It was Hoover who signed the Smoot-Hawley trade-protectionism act and overturned the Coolidge-Mellon tax cuts. These disastrous measures — along with monetary contraction from a fledgling Federal Reserve — turned a recession into a depression. FDR didn’t help matters, either. His misbegotten tax hikes on successful earners and businesses, and his alphabet agencies to control the industrial and farming sectors, extended the depression and held unemployment near 20 percent.
Today, it’s the Hill-Bama Democrats who want to raise taxes on successful producers. And they want to turn protectionist by reopening NAFTA and stopping any new open-trade treaties. Schumer himself has spent years bashing China, threatening the nation with huge tariffs if its currency policies don’t conform to demands.
If anyone has resurrected the party of Hoover, it’s today’s Democrats. They’ve adopted pessimism as their national pastime, and want us to believe we’re already in a long and deep recession.
Until the days of the "progressive" Hoover, et al, presidents did nothing to interfere in market downturns. As a result of this do-nothingness, the free market worked out its own kinks. The minute these progressives tried to "fix" the free market, the country got hurled straight into the Great Depression.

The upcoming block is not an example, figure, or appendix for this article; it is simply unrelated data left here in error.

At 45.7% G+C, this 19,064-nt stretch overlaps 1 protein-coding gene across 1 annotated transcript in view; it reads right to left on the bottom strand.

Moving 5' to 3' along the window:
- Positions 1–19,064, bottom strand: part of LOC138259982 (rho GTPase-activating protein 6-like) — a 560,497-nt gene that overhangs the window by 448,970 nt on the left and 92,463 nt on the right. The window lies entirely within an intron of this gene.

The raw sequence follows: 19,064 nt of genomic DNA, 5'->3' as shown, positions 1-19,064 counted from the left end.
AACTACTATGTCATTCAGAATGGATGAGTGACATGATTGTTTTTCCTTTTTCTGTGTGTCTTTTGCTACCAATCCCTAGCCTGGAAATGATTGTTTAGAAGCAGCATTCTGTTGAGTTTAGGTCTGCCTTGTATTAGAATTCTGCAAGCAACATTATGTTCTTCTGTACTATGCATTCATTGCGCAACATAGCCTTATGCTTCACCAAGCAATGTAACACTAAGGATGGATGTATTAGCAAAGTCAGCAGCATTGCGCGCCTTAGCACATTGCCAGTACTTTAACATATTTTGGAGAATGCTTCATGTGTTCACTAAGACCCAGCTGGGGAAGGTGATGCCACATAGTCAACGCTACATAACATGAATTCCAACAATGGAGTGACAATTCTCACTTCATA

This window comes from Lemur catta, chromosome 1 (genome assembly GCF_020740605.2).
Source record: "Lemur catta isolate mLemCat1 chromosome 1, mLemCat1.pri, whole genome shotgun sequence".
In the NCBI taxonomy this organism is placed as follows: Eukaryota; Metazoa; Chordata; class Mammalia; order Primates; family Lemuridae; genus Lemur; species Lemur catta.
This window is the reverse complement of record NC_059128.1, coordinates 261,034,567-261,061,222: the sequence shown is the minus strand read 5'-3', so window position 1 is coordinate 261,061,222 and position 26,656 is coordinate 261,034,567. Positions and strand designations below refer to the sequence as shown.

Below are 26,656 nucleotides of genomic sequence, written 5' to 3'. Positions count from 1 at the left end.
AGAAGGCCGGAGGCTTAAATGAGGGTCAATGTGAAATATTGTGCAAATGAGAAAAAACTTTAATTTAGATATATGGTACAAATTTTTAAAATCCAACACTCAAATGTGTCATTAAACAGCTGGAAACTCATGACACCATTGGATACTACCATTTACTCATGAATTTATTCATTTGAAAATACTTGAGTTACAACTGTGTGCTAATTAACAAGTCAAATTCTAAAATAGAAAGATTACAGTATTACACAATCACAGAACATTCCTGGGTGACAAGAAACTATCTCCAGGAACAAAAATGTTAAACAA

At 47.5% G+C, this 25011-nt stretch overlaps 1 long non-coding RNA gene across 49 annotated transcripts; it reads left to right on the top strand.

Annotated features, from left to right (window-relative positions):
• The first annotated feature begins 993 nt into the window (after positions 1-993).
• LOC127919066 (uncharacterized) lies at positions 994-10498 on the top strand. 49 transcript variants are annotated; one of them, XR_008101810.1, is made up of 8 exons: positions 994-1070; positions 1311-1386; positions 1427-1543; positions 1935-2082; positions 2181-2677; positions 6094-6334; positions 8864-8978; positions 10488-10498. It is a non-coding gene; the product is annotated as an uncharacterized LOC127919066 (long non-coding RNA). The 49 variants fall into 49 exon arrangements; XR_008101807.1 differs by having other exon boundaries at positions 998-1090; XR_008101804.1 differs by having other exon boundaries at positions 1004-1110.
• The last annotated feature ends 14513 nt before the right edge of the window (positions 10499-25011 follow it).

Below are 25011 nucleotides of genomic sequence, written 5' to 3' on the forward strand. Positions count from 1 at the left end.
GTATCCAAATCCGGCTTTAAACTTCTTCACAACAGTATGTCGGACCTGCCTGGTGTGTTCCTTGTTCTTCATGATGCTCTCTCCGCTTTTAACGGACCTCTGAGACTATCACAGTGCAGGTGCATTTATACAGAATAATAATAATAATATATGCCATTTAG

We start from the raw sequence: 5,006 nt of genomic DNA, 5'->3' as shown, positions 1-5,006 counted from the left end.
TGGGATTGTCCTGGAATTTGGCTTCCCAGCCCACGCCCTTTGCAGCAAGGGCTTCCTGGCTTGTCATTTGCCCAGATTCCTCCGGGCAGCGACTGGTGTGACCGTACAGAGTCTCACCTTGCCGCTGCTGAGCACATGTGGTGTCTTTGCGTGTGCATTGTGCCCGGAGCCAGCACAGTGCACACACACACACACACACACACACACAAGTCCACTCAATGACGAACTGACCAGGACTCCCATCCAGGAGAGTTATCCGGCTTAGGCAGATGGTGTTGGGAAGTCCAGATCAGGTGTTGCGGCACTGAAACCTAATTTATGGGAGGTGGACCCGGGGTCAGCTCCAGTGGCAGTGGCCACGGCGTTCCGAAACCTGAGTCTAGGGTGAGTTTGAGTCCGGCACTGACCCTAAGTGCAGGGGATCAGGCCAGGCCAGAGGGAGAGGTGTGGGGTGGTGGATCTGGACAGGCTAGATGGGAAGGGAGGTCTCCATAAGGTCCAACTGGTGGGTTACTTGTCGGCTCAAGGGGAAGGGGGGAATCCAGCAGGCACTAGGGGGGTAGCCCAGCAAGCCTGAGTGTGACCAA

Nowadays people expect, even demand, that the president and congress lurch into action when anything goes wrong--especially when it's the economy. While this seems logical and makes people feel better, it really just ends up hurting productive citizens and rewarding unproductive ones. This sort of thing is bad for everyone. We need to support more candidates who pledge to do nothing!
Wednesday, March 19, 2008
This brings us ever closer to the ultimate Republican scenario: Obama wins the popular vote, but Hillary wins the nomination (due to super-delegate turn-around or dirty tricks). This would throw the Democrats into utter chaos and leave the eventual nominee with little chance to campaign for the top job.
Meanwhile, McCain sits back and looks, well...presidential.
Tuesday, March 18, 2008
Any guesses? Marx? Mussolini? Hitler? Stalin? You're on the right track. This little passage of blatant socialist dogma, written in 1890, comes from Woodrow Wilson (elected president in 1912), whom Jonah Goldberg declares as the "first fascist dictator of the twentieth century."
Goldberg makes this audacious claim, and many others, in his new book, Liberal Fascism. He shatters the cliche, but mistaken, notion that fascism is a product of the political right. It is, in fact, barely more than nationalistic socialism. Because communism is international socialism, fascism gets placed in opposition to it, and, incorrectly, to the right of it, but the two agree on nearly all aspects of economic theory and the role of centralized government over individual freedom.